The wide receiver room has provided some answers with Tarique Milton and La' Michael Pettway contributing in big ways early on this season.
Outside of questions regarding the receivers and running back, tight ends were next in line.
Tight end has been a focal point of Iowa State football and with the return of Tom Manning, tight end was a position with less than certain answers going into the season for the Cyclones.
So far, the questions have been answered for Campbell.
In the first three games this season, Brock Purdy has thrown to his tight ends for a combined 197 yards, but with no touchdowns.
Despite the lack of scoring at the tight end position, Campbell said he's already seen the tight end group show their ability to step up for the Cyclones when they need them most.
"They are proving in critical moments they can make big plays for this team," Campbell said. "Their intent and intensity only continue to grow."
Campbell pointed to last week's game against Louisiana-Monroe for an example of the tight ends coming through for the Cyclones. Campbell reflected on the catch by Kolar right before halftime when Purdy scrambled and found an open Kolar for a 20-yard gain and kick a field goal because of it.
"The neat thing about it is that none of them are finished products either," Campbell said. "They are only going to continue to get better and they are really highly intelligent people."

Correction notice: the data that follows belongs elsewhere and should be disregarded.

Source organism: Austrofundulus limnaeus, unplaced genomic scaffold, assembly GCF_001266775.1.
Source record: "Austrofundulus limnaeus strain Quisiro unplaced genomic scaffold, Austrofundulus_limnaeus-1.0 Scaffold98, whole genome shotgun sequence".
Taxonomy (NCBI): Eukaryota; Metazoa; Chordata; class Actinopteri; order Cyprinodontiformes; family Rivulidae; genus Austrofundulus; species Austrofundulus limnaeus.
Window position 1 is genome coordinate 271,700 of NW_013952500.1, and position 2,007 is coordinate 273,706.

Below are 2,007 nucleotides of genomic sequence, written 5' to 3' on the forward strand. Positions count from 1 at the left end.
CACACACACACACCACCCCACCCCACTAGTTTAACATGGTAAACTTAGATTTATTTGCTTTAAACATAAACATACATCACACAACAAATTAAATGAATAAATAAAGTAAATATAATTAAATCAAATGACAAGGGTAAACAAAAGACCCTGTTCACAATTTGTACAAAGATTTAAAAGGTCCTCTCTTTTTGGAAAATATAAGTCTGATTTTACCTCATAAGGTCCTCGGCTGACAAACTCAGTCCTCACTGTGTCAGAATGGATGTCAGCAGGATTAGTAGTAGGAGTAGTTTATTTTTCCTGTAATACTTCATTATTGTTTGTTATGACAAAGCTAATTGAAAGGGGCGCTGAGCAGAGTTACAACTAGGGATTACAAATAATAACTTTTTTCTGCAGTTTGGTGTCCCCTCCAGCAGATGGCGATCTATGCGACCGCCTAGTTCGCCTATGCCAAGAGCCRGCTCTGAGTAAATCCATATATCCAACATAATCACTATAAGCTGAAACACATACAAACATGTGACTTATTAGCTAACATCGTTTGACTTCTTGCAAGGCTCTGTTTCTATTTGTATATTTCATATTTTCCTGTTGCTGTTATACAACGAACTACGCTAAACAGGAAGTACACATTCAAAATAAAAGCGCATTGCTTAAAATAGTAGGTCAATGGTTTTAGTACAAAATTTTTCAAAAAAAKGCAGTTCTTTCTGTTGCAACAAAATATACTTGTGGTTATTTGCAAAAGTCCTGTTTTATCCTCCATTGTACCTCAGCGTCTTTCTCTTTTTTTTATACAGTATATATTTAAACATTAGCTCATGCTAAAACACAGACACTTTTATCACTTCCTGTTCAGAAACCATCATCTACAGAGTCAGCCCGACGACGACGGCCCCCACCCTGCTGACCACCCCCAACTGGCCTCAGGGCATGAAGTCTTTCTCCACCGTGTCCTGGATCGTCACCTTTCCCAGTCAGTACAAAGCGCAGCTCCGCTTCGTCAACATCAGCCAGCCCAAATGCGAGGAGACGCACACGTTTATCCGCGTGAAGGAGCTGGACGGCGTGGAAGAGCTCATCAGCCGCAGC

Kolar says the tight end room felt their role was going to increase in the passing and run game with the return of Tom Manning to the offense.
"I get asked questions a lot about tight ends and it's the same — [the] answer I give is genuinely true with the guys on this team: we do not care about what each of us does personally, it's all about the team," Kolar said. "Even if I have a great game this week and I catch 12 touchdowns and we lost, I still wouldn't care because we lost the game."
All three of Iowa State's tight ends were wide receivers in high school, which Campbell said is a big reason why each of the tight ends for the Cyclones have shown the ability to go up and get balls near defenders and be able to bring them down consistently.
Tarique Milton shows explosiveness
Out of the many big contributors to the growth of the Cyclones' offense, Tarique Milton has made his presence felt.
In his last two games, Milton has hauled in 286 yards and two touchdowns for the Cyclones, including two straight games with 73-yard touchdowns.
Milton said after his big game against the Warhawks he wanted to prove to his teammates and coaches that he had the ability to be the explosive weapon for the Cyclones after losing Butler to the NFL.
Campbell said Milton showed his ability to make big plays last season for Iowa State, including matchups with Kansas State and Oklahoma State.
"He knows how to make the big plays," Campbell said. "I think what has been really fun for us as coaches is to see Tarique be a consistently dynamic football player."
Campbell said he has seen Milton's playmaking shine early on this season and believes that Milton will only get better.
"I'm a big fan of Tarique," Campbell said. "He has all the tools to be that consistent football player that we need him to be for us to be successful."